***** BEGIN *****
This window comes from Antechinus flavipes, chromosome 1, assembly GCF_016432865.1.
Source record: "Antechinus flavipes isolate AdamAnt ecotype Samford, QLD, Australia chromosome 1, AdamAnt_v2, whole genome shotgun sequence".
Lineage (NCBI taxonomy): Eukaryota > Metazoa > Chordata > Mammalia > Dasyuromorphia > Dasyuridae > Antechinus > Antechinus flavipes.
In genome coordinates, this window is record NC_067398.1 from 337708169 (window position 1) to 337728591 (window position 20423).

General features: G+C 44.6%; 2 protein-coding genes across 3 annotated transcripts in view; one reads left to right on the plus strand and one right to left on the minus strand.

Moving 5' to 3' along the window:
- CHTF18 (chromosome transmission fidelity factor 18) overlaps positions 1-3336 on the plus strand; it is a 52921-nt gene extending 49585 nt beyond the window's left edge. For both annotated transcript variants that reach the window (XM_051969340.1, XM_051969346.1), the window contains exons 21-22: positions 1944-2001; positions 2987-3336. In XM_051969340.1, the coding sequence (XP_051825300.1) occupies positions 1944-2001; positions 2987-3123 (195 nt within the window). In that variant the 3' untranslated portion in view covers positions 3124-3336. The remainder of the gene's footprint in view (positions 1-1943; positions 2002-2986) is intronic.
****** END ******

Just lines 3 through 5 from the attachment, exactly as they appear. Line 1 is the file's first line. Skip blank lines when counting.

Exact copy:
Lineage (NCBI taxonomy): Eukaryota > Metazoa > Chordata > Mammalia > Dasyuromorphia > Dasyuridae > Antechinus > Antechinus flavipes.
In genome coordinates, this window is record NC_067398.1 from 337708169 (window position 1) to 337728591 (window position 20423).

General features: G+C 44.6%; 2 protein-coding genes across 3 annotated transcripts in view; one reads left to right on the plus strand and one right to left on the minus strand.